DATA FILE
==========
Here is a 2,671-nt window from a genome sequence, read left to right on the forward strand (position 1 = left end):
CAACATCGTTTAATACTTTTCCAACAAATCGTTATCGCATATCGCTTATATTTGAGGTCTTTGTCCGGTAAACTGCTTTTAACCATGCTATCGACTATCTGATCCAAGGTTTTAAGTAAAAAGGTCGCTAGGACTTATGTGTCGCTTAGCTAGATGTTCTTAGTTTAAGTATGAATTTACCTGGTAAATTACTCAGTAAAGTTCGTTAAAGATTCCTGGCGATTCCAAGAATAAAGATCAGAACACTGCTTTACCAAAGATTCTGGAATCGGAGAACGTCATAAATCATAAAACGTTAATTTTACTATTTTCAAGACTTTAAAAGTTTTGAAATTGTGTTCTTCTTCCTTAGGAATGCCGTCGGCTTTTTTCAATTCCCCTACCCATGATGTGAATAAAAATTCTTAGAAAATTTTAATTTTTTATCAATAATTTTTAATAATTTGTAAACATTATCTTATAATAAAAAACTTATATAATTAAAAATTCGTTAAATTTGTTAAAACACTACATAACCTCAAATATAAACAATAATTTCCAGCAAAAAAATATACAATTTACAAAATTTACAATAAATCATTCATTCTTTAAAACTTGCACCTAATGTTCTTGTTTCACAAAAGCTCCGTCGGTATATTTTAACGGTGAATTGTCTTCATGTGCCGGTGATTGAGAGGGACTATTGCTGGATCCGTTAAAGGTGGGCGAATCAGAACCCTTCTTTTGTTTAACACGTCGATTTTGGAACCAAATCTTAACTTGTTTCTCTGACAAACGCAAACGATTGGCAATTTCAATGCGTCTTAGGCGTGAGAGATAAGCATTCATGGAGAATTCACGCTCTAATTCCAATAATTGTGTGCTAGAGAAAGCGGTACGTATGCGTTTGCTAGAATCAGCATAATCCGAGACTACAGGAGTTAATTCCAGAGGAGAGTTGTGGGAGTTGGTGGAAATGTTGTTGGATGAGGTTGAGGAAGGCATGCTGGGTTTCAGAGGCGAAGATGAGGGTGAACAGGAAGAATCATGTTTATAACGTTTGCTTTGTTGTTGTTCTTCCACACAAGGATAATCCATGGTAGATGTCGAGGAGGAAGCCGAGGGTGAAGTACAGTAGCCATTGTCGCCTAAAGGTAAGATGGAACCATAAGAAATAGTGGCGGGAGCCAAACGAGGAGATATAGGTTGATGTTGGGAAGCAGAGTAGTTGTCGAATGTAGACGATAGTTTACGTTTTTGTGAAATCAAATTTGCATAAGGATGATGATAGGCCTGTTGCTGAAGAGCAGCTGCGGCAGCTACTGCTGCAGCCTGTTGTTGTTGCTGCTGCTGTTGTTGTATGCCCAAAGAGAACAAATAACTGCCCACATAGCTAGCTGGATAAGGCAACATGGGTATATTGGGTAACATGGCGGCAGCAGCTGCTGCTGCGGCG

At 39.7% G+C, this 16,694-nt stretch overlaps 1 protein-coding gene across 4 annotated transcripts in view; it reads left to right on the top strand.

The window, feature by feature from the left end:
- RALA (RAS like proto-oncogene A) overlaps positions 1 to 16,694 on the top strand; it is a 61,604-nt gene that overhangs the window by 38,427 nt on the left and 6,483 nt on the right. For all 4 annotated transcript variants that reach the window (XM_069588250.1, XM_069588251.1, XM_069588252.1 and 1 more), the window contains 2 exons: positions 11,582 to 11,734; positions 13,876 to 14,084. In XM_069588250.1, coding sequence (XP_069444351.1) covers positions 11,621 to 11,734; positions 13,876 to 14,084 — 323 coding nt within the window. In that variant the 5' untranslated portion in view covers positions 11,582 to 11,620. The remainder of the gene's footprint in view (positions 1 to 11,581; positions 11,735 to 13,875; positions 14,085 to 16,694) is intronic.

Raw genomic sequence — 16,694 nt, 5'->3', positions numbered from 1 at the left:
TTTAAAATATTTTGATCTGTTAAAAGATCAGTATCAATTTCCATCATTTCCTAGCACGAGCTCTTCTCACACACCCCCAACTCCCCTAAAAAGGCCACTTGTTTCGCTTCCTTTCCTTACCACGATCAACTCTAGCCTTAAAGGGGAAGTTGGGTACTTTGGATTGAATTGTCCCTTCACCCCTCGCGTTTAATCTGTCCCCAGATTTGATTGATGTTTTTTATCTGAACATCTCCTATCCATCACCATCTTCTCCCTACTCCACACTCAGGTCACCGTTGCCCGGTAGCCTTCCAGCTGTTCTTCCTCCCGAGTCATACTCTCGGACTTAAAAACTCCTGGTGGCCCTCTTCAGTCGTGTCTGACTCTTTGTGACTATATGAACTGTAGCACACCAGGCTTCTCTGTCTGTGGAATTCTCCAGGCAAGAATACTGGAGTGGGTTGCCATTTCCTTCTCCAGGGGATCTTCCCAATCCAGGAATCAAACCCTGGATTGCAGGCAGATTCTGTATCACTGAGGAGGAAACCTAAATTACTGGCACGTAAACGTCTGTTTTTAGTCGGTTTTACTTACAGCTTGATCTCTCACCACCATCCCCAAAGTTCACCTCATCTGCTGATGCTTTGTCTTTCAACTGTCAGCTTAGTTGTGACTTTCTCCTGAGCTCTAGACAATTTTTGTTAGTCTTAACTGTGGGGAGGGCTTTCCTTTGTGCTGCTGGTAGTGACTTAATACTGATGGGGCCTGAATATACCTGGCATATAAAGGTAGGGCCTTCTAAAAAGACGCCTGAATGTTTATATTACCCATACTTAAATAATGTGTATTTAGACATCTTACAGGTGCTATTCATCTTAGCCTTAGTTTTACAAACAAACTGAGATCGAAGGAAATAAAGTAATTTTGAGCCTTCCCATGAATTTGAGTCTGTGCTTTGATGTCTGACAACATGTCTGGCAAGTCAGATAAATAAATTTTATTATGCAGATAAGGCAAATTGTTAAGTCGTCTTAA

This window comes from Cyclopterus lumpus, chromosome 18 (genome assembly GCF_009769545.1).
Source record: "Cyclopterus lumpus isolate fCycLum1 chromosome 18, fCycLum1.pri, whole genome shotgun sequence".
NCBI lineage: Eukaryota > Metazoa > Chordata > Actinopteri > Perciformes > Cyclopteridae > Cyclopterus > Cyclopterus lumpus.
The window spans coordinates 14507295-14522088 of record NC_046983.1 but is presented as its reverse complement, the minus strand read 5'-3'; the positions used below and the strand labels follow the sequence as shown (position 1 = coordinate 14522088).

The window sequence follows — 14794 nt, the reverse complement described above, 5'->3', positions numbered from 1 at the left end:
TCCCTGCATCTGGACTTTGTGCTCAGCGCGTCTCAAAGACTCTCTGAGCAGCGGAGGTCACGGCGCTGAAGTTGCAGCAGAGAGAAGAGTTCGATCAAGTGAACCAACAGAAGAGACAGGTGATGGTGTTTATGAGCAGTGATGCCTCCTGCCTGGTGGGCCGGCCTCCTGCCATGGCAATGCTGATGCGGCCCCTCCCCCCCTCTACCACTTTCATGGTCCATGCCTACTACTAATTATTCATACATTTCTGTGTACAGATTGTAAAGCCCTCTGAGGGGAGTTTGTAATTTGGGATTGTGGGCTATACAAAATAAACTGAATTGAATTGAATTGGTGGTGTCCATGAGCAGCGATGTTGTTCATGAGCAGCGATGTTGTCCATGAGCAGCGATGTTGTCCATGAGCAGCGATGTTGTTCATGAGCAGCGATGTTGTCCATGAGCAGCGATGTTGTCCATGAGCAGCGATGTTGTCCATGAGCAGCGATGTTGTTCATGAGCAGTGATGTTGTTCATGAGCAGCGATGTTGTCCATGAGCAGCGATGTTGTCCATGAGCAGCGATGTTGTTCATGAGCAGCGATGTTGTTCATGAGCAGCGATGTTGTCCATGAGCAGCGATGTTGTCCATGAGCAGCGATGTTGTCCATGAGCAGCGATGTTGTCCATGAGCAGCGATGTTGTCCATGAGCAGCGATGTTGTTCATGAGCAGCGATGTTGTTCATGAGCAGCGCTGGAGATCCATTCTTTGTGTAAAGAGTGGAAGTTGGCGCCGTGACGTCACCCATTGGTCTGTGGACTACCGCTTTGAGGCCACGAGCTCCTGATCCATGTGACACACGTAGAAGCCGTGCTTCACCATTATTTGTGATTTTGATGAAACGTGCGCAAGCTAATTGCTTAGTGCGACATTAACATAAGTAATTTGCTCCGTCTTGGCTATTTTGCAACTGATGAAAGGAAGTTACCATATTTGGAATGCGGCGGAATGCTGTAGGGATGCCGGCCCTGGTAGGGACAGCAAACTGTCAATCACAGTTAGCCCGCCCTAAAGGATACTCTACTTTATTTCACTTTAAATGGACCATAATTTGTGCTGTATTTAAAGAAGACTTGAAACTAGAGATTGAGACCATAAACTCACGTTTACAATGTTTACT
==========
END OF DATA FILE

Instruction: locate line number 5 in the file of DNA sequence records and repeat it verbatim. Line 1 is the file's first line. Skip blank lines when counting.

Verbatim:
- RALA (RAS like proto-oncogene A) overlaps positions 1 to 16,694 on the top strand; it is a 61,604-nt gene that overhangs the window by 38,427 nt on the left and 6,483 nt on the right. For all 4 annotated transcript variants that reach the window (XM_069588250.1, XM_069588251.1, XM_069588252.1 and 1 more), the window contains 2 exons: positions 11,582 to 11,734; positions 13,876 to 14,084. In XM_069588250.1, coding sequence (XP_069444351.1) covers positions 11,621 to 11,734; positions 13,876 to 14,084 — 323 coding nt within the window. In that variant the 5' untranslated portion in view covers positions 11,582 to 11,620. The remainder of the gene's footprint in view (positions 1 to 11,581; positions 11,735 to 13,875; positions 14,085 to 16,694) is intronic.